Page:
Scuderia Ferrari’s recent two defeats by Mercedes in Hockenheim and the Hungaroring have been very much against the run of competitive play – and to a significant degree influenced by the weather and the virtuoso performances of Lewis Hamilton.
The Maranello team has continued to display a small but significant raw speed advantage over the Mercedes and much is being made of the apparent gains made with the Ferrari power unit, something that tallies with the Scuderia’s upswing coinciding with similar boosts in competitiveness from the Ferrari-powered Haas and Sauber cars.
But the influence of Ferrari’s aero department should not be underestimated. The new floor introduced in Montreal proved to be a powerful one – and associated gains were still being made from the revised underfloor airflow for the next few races. It’s believed to be the most powerful single upgrade seen in the team’s tunnel for a very long time. Here we can see exactly how the floor looks from below.
The small inset illustration shows the previous, pre-Canada arrangement of the forward mini vanes and how they contrast with those of the later floor. These small vanes were re-shaped and re-sized to better align the airflow coming through the lower part of the front suspension with the various barge boards and vanes aft of the mini vanes. They pre-condition the flow so that it arrives at the bigger vanes with less disruption, thereby creating more downforce and/or less drag.
In the older arrangement inset, you can see a pressure-relieving slot in the floor, which has been deleted in the later floor. This implies that more of the flow is being harnessed by the new mini vanes to create downforce without the need to vent the excess away because it was creating too much drag. So the forward part of the later floor would appear to be giving the underfloor air a better seal. This seems to have been key in the subsequent development, introduced at Silverstone, of triple longitudinal slots along the length of the floor in place of the previous double.
These slots perform a very different role to the small one at the front of the old floor. Their task is to create an air pressure seal by inducing vortices of spinning air at the edges of the floor. In this way, less of the airflow coming through the central part of the floor can escape out the sides and the negative pressure created by the under-floor airflow is thereby increased. The more negative pressure created, the more the car is ‘sucked’ down against its tyres, increasing its grip.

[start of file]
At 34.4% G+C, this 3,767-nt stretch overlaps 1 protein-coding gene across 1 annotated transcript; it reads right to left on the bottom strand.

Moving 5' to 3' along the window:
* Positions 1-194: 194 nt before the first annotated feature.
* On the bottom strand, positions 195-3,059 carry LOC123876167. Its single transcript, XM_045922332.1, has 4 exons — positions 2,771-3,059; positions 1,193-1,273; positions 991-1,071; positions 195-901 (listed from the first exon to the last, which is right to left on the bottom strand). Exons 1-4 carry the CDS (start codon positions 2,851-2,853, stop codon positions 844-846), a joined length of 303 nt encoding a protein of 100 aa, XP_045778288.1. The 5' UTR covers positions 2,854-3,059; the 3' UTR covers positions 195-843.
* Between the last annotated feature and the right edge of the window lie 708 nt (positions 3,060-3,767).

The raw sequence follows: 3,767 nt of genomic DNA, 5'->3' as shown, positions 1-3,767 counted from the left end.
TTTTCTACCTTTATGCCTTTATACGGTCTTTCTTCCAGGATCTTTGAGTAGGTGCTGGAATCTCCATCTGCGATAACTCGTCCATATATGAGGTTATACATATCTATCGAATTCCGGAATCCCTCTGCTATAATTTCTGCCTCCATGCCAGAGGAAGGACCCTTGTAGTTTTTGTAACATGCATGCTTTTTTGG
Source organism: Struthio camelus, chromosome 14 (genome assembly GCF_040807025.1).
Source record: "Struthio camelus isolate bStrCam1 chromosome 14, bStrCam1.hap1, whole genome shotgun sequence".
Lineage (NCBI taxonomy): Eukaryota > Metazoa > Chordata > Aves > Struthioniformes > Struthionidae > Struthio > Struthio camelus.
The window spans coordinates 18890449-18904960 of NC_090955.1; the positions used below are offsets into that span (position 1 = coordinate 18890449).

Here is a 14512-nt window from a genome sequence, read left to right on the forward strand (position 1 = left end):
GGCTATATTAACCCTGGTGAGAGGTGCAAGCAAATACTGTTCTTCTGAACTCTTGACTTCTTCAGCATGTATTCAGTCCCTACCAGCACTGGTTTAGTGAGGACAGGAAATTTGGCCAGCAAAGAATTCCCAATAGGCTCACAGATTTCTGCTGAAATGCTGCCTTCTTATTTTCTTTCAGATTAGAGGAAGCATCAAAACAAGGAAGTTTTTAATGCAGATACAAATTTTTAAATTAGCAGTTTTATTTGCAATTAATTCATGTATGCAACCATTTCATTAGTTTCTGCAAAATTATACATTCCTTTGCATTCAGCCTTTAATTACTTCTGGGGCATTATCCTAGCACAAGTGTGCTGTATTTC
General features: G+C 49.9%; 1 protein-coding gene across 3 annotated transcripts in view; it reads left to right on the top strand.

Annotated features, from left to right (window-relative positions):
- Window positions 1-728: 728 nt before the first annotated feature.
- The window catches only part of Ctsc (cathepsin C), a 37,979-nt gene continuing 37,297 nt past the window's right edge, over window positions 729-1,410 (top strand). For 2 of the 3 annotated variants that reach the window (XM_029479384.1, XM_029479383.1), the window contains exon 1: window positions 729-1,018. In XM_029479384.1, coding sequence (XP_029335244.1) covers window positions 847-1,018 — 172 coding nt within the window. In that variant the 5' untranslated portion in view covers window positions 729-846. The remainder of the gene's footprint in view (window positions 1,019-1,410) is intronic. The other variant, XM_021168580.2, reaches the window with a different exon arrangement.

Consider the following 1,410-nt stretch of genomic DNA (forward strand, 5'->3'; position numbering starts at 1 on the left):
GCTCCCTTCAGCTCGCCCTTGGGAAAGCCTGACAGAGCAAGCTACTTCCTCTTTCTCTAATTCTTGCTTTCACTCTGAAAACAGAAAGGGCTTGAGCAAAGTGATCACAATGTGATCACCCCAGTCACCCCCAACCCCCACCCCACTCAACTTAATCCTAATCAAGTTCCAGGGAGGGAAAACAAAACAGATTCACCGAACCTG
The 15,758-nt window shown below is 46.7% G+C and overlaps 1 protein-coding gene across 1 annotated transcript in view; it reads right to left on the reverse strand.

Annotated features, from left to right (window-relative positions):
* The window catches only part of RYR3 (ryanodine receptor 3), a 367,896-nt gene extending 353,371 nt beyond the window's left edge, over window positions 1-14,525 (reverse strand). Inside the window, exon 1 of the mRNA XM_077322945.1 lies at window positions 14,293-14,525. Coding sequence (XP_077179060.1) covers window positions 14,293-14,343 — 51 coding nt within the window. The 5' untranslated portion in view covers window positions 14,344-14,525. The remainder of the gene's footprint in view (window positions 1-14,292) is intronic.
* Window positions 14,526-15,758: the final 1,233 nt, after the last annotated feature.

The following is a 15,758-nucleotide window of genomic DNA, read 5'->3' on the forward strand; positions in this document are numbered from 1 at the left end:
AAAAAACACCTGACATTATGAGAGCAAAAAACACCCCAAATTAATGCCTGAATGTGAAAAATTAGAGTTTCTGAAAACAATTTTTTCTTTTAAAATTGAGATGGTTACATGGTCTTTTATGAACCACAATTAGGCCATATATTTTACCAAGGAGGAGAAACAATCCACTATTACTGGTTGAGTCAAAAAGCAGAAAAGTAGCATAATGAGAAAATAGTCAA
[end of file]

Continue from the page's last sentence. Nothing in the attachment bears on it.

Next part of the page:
With the original mini barge board arrangement, it may have been that the vortices created by double longitudinal slots were sufficient to make an effective seal. But the new mini-board layout seems to have been so effective in increasing that negative pressure that the vortex seals were no longer strong enough to prevent leakage. Hence the move to triple longitudinal slots – and the full exploitation of the new floor that was evident in its performance at Silverstone and subsequently.
Ferrari playing with wastegate arrangements
At Hockenheim, Ferrari experimented with a revised arrangement of the two wastegate pipes, moving them above the exhaust rather than having one either side. There was a corresponding change to the rear wing pillar and the bottom edge of the engine cover. The revised arrangement was used only on Sebastian Vettel’s car and only for a few laps during FP1 on the Friday. It was an experimental part, fitted only to check if readings on track equated with those in simulation and not intended to be used either at Hockenheim or Hungary.